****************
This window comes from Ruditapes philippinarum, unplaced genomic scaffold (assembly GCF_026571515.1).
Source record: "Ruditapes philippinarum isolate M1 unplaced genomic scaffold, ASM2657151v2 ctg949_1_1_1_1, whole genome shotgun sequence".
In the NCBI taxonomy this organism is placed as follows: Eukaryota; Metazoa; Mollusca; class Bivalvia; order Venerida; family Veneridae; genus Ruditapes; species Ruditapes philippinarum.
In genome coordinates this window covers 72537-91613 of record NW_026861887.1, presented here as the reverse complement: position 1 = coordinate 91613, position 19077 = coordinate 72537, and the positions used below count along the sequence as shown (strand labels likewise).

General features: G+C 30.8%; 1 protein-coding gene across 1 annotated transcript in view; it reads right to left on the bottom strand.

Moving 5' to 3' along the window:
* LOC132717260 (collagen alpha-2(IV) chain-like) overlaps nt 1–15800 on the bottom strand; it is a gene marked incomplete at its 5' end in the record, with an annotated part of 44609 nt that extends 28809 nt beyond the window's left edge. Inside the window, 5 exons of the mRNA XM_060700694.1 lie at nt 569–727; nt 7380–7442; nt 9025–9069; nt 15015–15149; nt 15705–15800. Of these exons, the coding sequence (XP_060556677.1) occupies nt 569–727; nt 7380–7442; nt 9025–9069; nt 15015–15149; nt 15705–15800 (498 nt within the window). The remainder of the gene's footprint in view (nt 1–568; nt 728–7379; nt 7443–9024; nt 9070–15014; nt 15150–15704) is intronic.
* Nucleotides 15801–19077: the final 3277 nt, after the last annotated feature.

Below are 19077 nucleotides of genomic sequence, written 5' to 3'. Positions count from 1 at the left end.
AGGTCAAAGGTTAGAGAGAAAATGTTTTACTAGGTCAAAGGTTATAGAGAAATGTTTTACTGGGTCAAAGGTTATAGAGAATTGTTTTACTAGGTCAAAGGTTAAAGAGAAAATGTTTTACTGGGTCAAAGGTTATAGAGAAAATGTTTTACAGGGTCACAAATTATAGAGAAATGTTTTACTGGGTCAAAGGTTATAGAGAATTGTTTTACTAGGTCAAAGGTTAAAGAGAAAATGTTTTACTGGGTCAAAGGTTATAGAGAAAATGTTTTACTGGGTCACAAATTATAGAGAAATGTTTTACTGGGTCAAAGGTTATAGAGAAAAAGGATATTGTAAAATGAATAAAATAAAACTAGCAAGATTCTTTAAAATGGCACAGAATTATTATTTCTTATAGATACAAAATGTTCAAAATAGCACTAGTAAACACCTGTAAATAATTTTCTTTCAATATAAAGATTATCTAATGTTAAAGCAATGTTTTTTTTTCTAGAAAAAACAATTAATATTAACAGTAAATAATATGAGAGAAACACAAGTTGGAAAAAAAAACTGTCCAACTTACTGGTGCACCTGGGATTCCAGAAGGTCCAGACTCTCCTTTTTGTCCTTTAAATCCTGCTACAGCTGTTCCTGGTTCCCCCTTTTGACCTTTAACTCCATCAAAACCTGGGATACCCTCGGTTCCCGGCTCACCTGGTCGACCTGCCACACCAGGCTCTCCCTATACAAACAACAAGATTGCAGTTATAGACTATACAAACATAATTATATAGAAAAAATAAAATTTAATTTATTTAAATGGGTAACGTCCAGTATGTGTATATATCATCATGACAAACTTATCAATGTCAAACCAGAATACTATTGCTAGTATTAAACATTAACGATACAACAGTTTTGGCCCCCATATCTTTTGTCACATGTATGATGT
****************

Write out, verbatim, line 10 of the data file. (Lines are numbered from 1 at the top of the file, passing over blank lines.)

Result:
AGGTCAAAGGTTAGAGAGAAAATGTTTTACTAGGTCAAAGGTTATAGAGAAATGTTTTACTGGGTCAAAGGTTATAGAGAATTGTTTTACTAGGTCAAAGGTTAAAGAGAAAATGTTTTACTGGGTCAAAGGTTATAGAGAAAATGTTTTACAGGGTCACAAATTATAGAGAAATGTTTTACTGGGTCAAAGGTTATAGAGAATTGTTTTACTAGGTCAAAGGTTAAAGAGAAAATGTTTTACTGGGTCAAAGGTTATAGAGAAAATGTTTTACTGGGTCACAAATTATAGAGAAATGTTTTACTGGGTCAAAGGTTATAGAGAAAAAGGATATTGTAAAATGAATAAAATAAAACTAGCAAGATTCTTTAAAATGGCACAGAATTATTATTTCTTATAGATACAAAATGTTCAAAATAGCACTAGTAAACACCTGTAAATAATTTTCTTTCAATATAAAGATTATCTAATGTTAAAGCAATGTTTTTTTTTCTAGAAAAAACAATTAATATTAACAGTAAATAATATGAGAGAAACACAAGTTGGAAAAAAAAACTGTCCAACTTACTGGTGCACCTGGGATTCCAGAAGGTCCAGACTCTCCTTTTTGTCCTTTAAATCCTGCTACAGCTGTTCCTGGTTCCCCCTTTTGACCTTTAACTCCATCAAAACCTGGGATACCCTCGGTTCCCGGCTCACCTGGTCGACCTGCCACACCAGGCTCTCCCTATACAAACAACAAGATTGCAGTTATAGACTATACAAACATAATTATATAGAAAAAATAAAATTTAATTTATTTAAATGGGTAACGTCCAGTATGTGTATATATCATCATGACAAACTTATCAATGTCAAACCAGAATACTATTGCTAGTATTAAACATTAACGATACAACAGTTTTGGCCCCCATATCTTTTGTCACATGTATGATGT